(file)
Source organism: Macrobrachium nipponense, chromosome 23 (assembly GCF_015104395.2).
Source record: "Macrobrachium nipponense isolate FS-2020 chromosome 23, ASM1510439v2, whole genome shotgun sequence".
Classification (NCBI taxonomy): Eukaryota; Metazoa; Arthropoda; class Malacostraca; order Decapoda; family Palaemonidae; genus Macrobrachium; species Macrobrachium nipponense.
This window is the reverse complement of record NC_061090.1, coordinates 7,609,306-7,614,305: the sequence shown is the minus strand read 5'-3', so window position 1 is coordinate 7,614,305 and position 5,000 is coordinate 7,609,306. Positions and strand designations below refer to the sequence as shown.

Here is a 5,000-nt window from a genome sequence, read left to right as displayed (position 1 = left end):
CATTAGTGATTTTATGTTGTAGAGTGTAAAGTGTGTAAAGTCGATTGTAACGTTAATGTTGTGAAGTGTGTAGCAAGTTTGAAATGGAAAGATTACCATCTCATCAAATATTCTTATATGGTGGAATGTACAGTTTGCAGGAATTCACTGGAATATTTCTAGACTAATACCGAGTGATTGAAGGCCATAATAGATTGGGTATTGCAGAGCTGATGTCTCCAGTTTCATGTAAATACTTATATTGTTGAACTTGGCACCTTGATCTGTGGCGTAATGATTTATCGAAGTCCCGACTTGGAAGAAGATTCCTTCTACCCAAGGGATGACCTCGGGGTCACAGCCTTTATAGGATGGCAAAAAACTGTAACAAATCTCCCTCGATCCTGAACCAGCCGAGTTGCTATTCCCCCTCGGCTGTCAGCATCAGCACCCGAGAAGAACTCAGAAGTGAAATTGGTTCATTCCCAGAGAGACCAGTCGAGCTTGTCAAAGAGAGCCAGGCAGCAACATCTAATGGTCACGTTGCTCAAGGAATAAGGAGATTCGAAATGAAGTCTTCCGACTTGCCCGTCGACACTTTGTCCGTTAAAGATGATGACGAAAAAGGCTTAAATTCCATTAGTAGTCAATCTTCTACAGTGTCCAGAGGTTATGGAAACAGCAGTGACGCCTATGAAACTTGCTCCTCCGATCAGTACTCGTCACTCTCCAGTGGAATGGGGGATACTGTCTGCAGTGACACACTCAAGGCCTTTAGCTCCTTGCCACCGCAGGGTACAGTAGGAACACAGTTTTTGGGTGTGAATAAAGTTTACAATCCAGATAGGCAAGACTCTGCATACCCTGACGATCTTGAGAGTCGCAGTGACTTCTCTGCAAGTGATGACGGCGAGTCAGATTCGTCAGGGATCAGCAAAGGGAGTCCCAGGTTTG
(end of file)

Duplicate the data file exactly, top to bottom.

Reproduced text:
Source organism: Macrobrachium nipponense, chromosome 23 (assembly GCF_015104395.2).
Source record: "Macrobrachium nipponense isolate FS-2020 chromosome 23, ASM1510439v2, whole genome shotgun sequence".
Classification (NCBI taxonomy): Eukaryota; Metazoa; Arthropoda; class Malacostraca; order Decapoda; family Palaemonidae; genus Macrobrachium; species Macrobrachium nipponense.
This window is the reverse complement of record NC_061090.1, coordinates 7,609,306-7,614,305: the sequence shown is the minus strand read 5'-3', so window position 1 is coordinate 7,614,305 and position 5,000 is coordinate 7,609,306. Positions and strand designations below refer to the sequence as shown.

Here is a 5,000-nt window from a genome sequence, read left to right as displayed (position 1 = left end):
CATTAGTGATTTTATGTTGTAGAGTGTAAAGTGTGTAAAGTCGATTGTAACGTTAATGTTGTGAAGTGTGTAGCAAGTTTGAAATGGAAAGATTACCATCTCATCAAATATTCTTATATGGTGGAATGTACAGTTTGCAGGAATTCACTGGAATATTTCTAGACTAATACCGAGTGATTGAAGGCCATAATAGATTGGGTATTGCAGAGCTGATGTCTCCAGTTTCATGTAAATACTTATATTGTTGAACTTGGCACCTTGATCTGTGGCGTAATGATTTATCGAAGTCCCGACTTGGAAGAAGATTCCTTCTACCCAAGGGATGACCTCGGGGTCACAGCCTTTATAGGATGGCAAAAAACTGTAACAAATCTCCCTCGATCCTGAACCAGCCGAGTTGCTATTCCCCCTCGGCTGTCAGCATCAGCACCCGAGAAGAACTCAGAAGTGAAATTGGTTCATTCCCAGAGAGACCAGTCGAGCTTGTCAAAGAGAGCCAGGCAGCAACATCTAATGGTCACGTTGCTCAAGGAATAAGGAGATTCGAAATGAAGTCTTCCGACTTGCCCGTCGACACTTTGTCCGTTAAAGATGATGACGAAAAAGGCTTAAATTCCATTAGTAGTCAATCTTCTACAGTGTCCAGAGGTTATGGAAACAGCAGTGACGCCTATGAAACTTGCTCCTCCGATCAGTACTCGTCACTCTCCAGTGGAATGGGGGATACTGTCTGCAGTGACACACTCAAGGCCTTTAGCTCCTTGCCACCGCAGGGTACAGTAGGAACACAGTTTTTGGGTGTGAATAAAGTTTACAATCCAGATAGGCAAGACTCTGCATACCCTGACGATCTTGAGAGTCGCAGTGACTTCTCTGCAAGTGATGACGGCGAGTCAGATTCGTCAGGGATCAGCAAAGGGAGTCCCAGGTTTG